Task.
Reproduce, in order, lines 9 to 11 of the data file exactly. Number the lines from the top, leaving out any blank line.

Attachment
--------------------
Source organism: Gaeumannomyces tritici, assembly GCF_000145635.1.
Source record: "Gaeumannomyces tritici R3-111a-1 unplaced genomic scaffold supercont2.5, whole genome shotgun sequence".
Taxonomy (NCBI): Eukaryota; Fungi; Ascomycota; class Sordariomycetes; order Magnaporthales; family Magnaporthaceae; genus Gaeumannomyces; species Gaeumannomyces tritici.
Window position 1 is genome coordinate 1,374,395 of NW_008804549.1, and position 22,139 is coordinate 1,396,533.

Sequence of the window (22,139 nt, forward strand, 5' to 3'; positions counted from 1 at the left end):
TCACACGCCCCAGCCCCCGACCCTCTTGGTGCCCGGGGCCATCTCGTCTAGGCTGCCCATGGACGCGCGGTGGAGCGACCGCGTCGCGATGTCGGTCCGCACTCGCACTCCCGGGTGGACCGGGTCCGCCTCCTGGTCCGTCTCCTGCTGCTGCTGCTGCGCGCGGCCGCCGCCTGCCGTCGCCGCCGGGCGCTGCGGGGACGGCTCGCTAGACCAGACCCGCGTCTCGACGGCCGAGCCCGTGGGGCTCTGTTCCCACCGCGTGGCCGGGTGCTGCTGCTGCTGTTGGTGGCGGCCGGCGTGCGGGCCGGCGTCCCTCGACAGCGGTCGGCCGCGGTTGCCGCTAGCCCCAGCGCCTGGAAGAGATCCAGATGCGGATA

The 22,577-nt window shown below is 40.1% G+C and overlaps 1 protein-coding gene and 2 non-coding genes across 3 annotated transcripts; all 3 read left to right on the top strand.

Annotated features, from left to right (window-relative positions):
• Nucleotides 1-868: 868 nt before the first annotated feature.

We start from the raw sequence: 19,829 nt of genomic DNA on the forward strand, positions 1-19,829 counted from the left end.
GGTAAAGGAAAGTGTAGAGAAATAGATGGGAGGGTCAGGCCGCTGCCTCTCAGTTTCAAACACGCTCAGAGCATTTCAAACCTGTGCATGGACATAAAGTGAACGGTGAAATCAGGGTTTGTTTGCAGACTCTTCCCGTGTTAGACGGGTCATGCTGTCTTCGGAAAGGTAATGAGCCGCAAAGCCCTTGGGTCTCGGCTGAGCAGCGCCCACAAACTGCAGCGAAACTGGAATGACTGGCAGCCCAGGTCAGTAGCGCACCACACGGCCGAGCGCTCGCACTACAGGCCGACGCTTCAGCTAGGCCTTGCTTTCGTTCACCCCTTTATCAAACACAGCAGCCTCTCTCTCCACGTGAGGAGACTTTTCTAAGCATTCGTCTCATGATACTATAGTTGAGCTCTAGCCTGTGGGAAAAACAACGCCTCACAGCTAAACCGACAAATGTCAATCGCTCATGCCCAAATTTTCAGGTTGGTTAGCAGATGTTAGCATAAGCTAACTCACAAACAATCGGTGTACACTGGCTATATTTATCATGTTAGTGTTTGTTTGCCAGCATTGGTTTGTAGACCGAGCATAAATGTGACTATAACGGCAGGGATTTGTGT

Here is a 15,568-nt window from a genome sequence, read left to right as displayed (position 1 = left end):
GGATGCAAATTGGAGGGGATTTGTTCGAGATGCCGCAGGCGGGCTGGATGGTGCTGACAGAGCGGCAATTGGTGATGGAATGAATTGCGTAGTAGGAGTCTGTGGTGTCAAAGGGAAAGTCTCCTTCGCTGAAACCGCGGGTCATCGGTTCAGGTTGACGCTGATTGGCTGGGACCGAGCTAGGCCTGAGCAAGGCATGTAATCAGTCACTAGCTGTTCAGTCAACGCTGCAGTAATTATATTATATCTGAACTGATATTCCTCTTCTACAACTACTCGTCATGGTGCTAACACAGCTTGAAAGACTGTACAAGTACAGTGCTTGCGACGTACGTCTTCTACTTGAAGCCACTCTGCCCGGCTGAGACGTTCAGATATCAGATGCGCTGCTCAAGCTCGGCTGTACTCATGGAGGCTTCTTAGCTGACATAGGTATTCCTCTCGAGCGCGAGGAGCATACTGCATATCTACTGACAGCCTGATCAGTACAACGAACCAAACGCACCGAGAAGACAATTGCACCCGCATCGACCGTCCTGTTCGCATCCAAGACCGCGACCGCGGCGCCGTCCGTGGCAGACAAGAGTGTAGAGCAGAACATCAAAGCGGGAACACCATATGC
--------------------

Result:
• Nucleotides 1-868: 868 nt before the first annotated feature.

We start from the raw sequence: 19,829 nt of genomic DNA on the forward strand, positions 1-19,829 counted from the left end.
GGTAAAGGAAAGTGTAGAGAAATAGATGGGAGGGTCAGGCCGCTGCCTCTCAGTTTCAAACACGCTCAGAGCATTTCAAACCTGTGCATGGACATAAAGTGAACGGTGAAATCAGGGTTTGTTTGCAGACTCTTCCCGTGTTAGACGGGTCATGCTGTCTTCGGAAAGGTAATGAGCCGCAAAGCCCTTGGGTCTCGGCTGAGCAGCGCCCACAAACTGCAGCGAAACTGGAATGACTGGCAGCCCAGGTCAGTAGCGCACCACACGGCCGAGCGCTCGCACTACAGGCCGACGCTTCAGCTAGGCCTTGCTTTCGTTCACCCCTTTATCAAACACAGCAGCCTCTCTCTCCACGTGAGGAGACTTTTCTAAGCATTCGTCTCATGATACTATAGTTGAGCTCTAGCCTGTGGGAAAAACAACGCCTCACAGCTAAACCGACAAATGTCAATCGCTCATGCCCAAATTTTCAGGTTGGTTAGCAGATGTTAGCATAAGCTAACTCACAAACAATCGGTGTACACTGGCTATATTTATCATGTTAGTGTTTGTTTGCCAGCATTGGTTTGTAGACCGAGCATAAATGTGACTATAACGGCAGGGATTTGTGT